Monday, February 23, 2009

Feeling stronger

I woke up this morning knowing it was going to be a good day. I took a shower, for the first time in a week--it felt so good to be clean! It made me a little tired, but nothing I couldn't handle, so different from just a few days ago when any time I got out of bed I just needed to crawl back in.

Acupuncture always makes me feel good. I have no idea what long-term effects it may have, but I'm hopeful that it will be good for me. Even if it's only the placebo effect, it has value. I always leave the session with a sense of calmness and peace.

We stopped for lunch and by the time we got home I was tired, but not exhausted. So I'll probably spend the rest of the afternoon just resting and taking it easy. I think I'll stay dressed for the rest of the day--I spend so much time in my robe. I love my robe--I actually have two soft fleece robes, one pink and one mint green--but being dressed makes me feel like less of an invalid.

Yesterday was the first time in a long time that I spent the whole day alone, and I felt quite comfortable with it. I was able to get up to make my tea, to have lunch, to do some straightening up. There are times when I can't do those things for myself. I'm going to have to work on my head about how it feels to need more help, not to be able to do things for myself. Right now, that's very difficult emotionally.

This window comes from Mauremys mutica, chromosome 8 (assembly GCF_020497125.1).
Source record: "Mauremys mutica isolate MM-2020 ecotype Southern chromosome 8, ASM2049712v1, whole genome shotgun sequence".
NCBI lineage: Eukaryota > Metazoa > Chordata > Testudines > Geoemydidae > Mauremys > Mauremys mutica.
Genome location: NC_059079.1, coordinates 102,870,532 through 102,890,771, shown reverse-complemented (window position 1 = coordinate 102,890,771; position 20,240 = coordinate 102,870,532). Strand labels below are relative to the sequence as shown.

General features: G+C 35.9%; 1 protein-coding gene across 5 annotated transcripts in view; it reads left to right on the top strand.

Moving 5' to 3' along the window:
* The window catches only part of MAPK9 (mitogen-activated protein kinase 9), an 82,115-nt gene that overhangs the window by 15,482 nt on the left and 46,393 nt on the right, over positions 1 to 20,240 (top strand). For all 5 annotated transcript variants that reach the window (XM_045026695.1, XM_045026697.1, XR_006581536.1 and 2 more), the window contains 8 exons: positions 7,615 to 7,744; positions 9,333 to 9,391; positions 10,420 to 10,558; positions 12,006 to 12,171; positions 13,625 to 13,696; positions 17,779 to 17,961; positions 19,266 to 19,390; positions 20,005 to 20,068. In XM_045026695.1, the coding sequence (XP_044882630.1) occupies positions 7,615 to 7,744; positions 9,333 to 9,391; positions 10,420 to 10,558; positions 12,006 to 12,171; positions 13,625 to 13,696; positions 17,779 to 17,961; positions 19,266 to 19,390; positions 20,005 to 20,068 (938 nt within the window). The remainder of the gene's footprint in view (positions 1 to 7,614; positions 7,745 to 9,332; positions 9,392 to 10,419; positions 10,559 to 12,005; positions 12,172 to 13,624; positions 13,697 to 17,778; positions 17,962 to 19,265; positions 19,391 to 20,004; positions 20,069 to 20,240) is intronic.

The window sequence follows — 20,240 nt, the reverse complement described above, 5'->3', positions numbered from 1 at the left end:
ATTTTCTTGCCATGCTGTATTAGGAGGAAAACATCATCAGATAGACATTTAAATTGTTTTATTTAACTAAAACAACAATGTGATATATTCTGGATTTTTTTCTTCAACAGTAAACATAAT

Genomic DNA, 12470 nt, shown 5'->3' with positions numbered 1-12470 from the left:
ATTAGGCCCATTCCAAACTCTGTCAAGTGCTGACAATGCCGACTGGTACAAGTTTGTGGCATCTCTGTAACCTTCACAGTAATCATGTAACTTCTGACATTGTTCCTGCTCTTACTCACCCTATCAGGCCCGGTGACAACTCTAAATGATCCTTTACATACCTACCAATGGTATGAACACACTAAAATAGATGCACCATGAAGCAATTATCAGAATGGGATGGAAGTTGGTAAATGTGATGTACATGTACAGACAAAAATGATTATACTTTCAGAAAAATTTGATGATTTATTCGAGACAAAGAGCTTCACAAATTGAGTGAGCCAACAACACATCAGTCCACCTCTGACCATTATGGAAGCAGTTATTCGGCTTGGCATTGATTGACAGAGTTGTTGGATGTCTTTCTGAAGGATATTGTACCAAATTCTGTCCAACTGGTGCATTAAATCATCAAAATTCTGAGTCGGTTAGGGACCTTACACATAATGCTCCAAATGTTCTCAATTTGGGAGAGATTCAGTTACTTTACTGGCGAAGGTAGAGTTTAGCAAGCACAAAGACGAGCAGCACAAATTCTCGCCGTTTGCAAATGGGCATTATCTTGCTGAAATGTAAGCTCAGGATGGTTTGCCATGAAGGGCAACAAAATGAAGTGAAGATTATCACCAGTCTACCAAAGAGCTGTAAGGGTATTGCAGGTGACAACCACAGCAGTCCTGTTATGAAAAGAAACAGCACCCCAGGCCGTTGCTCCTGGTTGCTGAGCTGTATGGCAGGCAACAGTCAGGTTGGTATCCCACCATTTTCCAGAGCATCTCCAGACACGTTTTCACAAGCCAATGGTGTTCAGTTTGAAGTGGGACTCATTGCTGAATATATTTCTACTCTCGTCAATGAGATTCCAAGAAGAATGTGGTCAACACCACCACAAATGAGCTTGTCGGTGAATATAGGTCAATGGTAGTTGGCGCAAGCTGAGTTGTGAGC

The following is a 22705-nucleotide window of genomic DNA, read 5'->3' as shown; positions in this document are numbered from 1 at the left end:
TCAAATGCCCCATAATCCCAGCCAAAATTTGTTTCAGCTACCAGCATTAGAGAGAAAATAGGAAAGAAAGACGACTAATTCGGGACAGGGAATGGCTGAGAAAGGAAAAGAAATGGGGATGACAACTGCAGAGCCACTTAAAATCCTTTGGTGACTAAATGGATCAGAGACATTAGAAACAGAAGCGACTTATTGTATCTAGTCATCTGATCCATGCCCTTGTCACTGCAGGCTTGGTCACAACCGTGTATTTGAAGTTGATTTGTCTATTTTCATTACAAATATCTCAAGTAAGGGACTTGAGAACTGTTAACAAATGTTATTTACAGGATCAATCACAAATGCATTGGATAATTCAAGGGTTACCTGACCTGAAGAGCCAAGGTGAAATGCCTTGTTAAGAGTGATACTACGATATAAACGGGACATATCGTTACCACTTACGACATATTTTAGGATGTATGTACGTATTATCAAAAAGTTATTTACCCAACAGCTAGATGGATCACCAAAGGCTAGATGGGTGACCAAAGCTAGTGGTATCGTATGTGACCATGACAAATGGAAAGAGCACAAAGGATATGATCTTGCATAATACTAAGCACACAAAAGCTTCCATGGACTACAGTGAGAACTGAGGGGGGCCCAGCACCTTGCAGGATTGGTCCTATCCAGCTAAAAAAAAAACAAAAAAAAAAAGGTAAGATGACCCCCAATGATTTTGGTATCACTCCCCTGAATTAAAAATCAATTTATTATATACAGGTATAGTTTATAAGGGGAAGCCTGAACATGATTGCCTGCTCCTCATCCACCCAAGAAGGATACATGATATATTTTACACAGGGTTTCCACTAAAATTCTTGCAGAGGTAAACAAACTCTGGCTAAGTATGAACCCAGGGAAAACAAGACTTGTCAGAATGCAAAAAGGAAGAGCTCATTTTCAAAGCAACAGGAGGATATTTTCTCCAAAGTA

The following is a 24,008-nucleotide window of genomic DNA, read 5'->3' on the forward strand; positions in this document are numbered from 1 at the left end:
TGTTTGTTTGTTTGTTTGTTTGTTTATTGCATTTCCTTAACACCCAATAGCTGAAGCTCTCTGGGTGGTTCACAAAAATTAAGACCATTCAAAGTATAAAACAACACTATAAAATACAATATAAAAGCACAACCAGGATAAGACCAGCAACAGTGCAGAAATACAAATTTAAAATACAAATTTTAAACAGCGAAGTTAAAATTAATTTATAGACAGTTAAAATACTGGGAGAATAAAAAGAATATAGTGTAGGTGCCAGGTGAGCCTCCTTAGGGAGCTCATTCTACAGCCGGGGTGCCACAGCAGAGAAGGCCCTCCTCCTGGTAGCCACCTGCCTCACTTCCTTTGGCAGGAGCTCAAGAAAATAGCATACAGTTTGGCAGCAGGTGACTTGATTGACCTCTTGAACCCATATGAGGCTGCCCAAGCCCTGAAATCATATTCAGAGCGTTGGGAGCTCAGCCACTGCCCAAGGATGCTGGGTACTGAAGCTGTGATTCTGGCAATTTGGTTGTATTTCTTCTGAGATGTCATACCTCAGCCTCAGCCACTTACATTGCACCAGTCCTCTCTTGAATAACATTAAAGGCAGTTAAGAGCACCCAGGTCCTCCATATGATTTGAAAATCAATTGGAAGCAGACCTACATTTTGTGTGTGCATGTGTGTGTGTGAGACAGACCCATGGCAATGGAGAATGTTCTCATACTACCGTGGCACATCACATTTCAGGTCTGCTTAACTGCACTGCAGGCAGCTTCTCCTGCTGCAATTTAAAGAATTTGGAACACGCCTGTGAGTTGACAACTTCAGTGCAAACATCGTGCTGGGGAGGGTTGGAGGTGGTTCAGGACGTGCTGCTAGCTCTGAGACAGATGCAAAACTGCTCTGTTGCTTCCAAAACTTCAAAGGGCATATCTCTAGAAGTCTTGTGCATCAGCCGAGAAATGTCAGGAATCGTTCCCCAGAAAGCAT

Maybe it's time for a nap.


  1. Dear Judi,
    I've been following your blog since I learned about it from MindFreedom a few weeks ago. I had the pleasure of meeting and interviewing you (for KRZA community radio) when you were in Denver at the Alternatives 2004 conference. Your strong voice as an activist for social change has always been an inspiration to me. Thank you for continuing to share your journey with those of us who have come to know and love you.

    Mary Van Pelt
    Alamosa, CO

  2. Hi Judi

    lots of love from Jan in UK. Hope you have a good day today.

  3. I have been sitting here for a few minutes contemplating your ending comments about the emotional difficulty of "how it feels to need more help, not to be able to do things for myself." What struck me was the difference between that and what you wrote in your very first entry: "I feel confident that I will be taken care of, in accordance with my comfort is the center of hospice philosophy. This is totally in line with the model of the mental health system we've been promoting all these years..." So what does your emotional difficulty with needing help mean to the model of the mental health system? "Independence" has never meant doing everything for yourself, sick or well--none of us really can. It has always meant deciding what was to be done, when it concerned you, and making choices and having your preferences respected. What you retain is the direction and the control at the core of independence. Or am I clueless?

    P.S. I am hoping to drop by this week.